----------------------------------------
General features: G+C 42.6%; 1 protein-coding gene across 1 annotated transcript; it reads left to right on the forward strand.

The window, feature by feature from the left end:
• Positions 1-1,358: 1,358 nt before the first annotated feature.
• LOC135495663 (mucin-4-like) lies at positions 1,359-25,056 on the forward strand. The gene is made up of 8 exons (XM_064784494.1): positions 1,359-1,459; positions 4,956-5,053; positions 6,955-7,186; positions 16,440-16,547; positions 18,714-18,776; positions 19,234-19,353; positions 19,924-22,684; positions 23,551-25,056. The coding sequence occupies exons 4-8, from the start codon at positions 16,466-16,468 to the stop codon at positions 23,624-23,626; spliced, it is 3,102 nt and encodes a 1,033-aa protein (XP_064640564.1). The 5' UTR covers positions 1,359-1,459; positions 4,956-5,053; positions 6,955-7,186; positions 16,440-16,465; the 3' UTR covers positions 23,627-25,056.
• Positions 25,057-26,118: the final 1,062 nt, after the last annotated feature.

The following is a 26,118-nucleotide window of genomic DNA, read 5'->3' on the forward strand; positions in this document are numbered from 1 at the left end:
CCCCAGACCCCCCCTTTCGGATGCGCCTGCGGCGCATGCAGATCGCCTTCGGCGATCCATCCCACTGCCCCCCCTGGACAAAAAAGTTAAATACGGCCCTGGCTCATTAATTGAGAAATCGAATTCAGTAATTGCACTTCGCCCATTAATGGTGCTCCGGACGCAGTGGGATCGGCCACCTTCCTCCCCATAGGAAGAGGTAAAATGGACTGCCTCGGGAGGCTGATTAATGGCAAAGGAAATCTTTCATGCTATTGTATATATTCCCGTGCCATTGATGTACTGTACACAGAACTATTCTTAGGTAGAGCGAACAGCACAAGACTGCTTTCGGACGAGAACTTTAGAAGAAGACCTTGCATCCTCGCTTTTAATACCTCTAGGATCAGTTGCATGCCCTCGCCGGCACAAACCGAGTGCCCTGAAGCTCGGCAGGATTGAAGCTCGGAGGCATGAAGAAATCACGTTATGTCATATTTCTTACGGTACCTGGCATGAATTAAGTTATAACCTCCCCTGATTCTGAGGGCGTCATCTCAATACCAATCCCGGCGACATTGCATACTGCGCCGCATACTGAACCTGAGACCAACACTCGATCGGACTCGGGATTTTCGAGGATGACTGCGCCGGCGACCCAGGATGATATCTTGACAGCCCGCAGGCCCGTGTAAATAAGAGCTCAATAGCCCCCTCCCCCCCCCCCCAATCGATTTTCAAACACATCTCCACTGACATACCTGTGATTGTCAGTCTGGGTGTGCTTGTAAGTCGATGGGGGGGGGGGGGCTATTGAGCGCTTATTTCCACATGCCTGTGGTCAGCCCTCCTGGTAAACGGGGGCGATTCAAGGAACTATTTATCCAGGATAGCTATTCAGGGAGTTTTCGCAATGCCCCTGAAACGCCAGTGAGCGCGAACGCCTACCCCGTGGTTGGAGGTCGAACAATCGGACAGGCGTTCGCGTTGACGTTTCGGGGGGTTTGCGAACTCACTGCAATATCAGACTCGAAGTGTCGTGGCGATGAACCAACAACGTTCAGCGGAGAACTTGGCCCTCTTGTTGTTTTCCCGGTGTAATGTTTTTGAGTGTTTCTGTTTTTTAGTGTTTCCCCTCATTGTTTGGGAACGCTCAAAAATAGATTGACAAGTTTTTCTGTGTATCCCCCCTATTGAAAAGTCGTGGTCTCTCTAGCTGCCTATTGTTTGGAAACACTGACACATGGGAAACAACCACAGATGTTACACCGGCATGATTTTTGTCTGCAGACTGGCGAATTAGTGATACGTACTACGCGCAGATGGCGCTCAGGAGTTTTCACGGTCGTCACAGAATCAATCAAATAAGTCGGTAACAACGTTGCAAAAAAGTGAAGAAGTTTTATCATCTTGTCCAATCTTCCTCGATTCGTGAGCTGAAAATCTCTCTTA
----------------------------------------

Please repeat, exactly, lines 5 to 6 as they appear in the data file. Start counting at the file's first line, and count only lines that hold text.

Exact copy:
• Positions 25,057-26,118: the final 1,062 nt, after the last annotated feature.

The following is a 26,118-nucleotide window of genomic DNA, read 5'->3' on the forward strand; positions in this document are numbered from 1 at the left end: